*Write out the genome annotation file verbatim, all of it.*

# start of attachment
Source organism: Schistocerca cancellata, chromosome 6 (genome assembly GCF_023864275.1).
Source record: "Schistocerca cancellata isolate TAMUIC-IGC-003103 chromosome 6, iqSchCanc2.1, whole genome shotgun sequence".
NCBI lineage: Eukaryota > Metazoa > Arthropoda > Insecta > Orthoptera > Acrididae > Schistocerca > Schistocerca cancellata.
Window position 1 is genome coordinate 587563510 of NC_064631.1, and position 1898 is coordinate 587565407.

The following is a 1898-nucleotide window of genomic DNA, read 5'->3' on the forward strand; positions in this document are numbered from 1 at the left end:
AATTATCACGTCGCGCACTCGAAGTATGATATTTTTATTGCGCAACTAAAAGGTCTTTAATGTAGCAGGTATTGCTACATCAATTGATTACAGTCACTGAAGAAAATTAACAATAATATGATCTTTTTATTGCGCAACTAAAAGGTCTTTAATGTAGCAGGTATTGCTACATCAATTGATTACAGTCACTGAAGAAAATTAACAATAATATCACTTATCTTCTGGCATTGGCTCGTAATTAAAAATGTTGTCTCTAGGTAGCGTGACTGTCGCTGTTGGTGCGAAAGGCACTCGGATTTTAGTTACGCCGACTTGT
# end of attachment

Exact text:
Source organism: Schistocerca cancellata, chromosome 6 (genome assembly GCF_023864275.1).
Source record: "Schistocerca cancellata isolate TAMUIC-IGC-003103 chromosome 6, iqSchCanc2.1, whole genome shotgun sequence".
NCBI lineage: Eukaryota > Metazoa > Arthropoda > Insecta > Orthoptera > Acrididae > Schistocerca > Schistocerca cancellata.
Window position 1 is genome coordinate 587563510 of NC_064631.1, and position 1898 is coordinate 587565407.

The following is a 1898-nucleotide window of genomic DNA, read 5'->3' on the forward strand; positions in this document are numbered from 1 at the left end:
AATTATCACGTCGCGCACTCGAAGTATGATATTTTTATTGCGCAACTAAAAGGTCTTTAATGTAGCAGGTATTGCTACATCAATTGATTACAGTCACTGAAGAAAATTAACAATAATATGATCTTTTTATTGCGCAACTAAAAGGTCTTTAATGTAGCAGGTATTGCTACATCAATTGATTACAGTCACTGAAGAAAATTAACAATAATATCACTTATCTTCTGGCATTGGCTCGTAATTAAAAATGTTGTCTCTAGGTAGCGTGACTGTCGCTGTTGGTGCGAAAGGCACTCGGATTTTAGTTACGCCGACTTGT